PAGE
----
[ 176 Pa. Super. Page 574]
not, however, reduce the rate increase which it had originally allowed. The City of Pittsburgh (hereinafter called City) and Duquesne both appealed this order and this court (August 28, 1953) affirmed the Commission. See Duquesne Light Co. v. Pennsylvania P.U.C., 174 Pa. Super. 62, 99 A.2d 61. The new rates were embodied in Tariff No. 11.
Meanwhile, on December 11, 1952, Duquesne had filed with the Commission its Tariff No. 12, proposing new rates resulting in a total increase in gross revenues of $4,732,022 to become effective March 1, 1953. The effective date of Tariff No. 12 was suspended by the Commission for a total period of nine months to December 1, 1953. By an order dated November 23, 1953, the Commission prescribed Tariff No. 11 as temporary rates to be in force until the final disposition of the proceedings involving Tariff No. 12. Complaints were filed by the City and by the St. Joseph Lead Company (hereinafter called St. Joseph). There were eighteen days of hearings with a considerable amount of testimony and numerous exhibits.*fn1 On December 22, 1953, the Commission issued an order finding the proposed rates of Tariff No. 12 to be unjust and unreasonable. The fair value of the utility's property was found to be $297,000,000 upon which the Commission allowed a return of 6 percent or $17,820,000. The Commission also found that the allowable annual operating revenues should be $77,518,493 or $1,811,000 less than the annual revenues under the prior rates. The entire reduction was allocated to industrial consumers.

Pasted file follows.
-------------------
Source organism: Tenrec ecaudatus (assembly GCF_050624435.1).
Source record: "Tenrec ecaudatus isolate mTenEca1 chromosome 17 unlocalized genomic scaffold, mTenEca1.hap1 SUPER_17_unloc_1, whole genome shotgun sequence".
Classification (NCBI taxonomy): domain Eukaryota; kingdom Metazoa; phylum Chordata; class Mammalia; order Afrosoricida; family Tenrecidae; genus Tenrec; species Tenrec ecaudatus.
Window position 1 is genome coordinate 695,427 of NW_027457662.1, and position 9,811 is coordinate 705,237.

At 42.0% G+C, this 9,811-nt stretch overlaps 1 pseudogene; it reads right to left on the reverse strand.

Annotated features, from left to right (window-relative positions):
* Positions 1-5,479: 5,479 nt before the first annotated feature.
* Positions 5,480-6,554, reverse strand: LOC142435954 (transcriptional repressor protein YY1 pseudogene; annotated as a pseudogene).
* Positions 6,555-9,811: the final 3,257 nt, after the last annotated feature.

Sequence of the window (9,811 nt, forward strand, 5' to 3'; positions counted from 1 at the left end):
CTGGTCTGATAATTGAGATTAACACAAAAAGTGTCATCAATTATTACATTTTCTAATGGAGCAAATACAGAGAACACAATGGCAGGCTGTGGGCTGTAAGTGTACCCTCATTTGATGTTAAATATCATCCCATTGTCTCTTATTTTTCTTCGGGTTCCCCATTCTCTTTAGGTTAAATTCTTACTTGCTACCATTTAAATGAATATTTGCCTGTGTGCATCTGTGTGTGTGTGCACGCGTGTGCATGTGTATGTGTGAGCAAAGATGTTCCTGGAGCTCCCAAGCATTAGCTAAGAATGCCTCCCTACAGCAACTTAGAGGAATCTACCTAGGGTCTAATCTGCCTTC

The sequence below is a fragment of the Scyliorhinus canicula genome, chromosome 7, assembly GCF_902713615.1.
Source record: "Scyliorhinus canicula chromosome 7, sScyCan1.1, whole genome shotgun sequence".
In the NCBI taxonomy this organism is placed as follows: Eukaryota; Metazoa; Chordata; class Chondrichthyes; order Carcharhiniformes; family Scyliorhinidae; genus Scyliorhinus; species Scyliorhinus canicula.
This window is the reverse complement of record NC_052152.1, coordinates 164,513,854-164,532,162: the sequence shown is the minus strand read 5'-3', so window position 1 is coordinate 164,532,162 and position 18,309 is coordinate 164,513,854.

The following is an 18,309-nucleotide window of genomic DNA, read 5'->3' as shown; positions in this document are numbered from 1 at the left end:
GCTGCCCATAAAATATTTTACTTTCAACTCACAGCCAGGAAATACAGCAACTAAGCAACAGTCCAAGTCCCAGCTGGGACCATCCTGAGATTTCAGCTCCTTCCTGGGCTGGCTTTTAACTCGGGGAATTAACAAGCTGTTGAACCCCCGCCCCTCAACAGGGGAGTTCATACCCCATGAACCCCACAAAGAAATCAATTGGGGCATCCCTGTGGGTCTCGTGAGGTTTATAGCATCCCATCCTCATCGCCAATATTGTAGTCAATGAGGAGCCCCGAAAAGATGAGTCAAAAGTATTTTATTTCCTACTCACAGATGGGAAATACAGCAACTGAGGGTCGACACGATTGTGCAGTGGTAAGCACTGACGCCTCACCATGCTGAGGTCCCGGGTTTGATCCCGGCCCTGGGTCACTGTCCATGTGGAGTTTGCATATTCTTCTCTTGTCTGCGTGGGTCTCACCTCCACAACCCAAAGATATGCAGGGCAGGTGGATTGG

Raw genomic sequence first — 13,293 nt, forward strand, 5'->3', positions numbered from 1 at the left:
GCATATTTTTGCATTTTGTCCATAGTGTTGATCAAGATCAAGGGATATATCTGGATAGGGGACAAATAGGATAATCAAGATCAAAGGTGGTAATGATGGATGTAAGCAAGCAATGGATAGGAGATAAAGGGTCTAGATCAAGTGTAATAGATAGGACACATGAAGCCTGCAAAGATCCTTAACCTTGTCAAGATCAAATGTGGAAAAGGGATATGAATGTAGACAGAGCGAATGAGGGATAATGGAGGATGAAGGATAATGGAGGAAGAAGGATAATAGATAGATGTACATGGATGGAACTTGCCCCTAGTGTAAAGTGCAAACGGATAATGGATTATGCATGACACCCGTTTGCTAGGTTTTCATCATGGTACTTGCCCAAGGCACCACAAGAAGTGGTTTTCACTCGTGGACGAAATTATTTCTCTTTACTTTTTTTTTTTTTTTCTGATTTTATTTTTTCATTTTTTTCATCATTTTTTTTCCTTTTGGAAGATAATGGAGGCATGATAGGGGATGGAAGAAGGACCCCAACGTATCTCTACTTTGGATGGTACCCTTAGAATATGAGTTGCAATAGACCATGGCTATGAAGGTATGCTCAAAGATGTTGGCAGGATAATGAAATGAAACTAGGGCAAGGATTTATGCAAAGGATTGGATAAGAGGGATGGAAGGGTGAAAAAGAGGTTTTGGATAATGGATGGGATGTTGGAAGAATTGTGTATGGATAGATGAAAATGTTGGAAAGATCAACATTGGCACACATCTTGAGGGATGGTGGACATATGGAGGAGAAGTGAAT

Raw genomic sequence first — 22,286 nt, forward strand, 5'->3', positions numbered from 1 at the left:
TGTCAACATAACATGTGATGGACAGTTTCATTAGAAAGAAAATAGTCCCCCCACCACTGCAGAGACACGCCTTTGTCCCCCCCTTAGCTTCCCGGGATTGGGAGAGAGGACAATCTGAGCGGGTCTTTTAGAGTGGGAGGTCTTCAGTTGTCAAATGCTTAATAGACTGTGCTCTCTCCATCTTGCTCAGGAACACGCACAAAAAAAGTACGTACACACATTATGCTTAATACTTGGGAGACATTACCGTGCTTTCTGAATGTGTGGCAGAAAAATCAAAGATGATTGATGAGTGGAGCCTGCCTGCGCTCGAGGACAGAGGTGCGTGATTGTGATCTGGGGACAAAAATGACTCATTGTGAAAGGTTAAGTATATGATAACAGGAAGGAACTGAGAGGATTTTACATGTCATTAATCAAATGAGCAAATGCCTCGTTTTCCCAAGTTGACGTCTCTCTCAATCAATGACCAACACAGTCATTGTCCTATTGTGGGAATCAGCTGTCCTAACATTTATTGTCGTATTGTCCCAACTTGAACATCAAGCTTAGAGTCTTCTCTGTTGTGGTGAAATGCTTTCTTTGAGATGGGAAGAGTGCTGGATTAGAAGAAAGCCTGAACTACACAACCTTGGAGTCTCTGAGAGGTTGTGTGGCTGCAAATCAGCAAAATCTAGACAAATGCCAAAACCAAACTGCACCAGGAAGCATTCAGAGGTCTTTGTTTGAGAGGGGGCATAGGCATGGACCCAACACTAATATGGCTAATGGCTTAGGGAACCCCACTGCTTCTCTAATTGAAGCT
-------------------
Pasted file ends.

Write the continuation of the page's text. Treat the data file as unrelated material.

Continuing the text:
On January 11, 1954, Duquesne appealed from the order of December 22, 1953, to Nos. 78, 79, and 80
[ 176 Pa. Super. Page 575]